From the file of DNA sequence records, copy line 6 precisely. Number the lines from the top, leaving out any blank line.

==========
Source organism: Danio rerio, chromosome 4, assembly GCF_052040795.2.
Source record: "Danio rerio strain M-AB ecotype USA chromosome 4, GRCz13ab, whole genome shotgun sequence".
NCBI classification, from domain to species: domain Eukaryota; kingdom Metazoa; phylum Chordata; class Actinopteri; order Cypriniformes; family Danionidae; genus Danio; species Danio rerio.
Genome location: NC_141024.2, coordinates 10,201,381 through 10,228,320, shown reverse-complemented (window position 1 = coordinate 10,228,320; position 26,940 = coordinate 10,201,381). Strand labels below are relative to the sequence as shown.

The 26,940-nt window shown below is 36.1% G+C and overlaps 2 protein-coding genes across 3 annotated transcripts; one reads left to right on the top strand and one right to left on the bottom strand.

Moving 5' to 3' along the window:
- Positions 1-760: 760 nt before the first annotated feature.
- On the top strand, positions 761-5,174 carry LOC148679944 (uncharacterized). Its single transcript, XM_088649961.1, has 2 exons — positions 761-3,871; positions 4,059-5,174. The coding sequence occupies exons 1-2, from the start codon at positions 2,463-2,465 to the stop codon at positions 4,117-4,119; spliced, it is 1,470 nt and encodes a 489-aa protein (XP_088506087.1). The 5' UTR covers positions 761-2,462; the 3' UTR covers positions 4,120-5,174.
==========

Moving 5' to 3' along the window: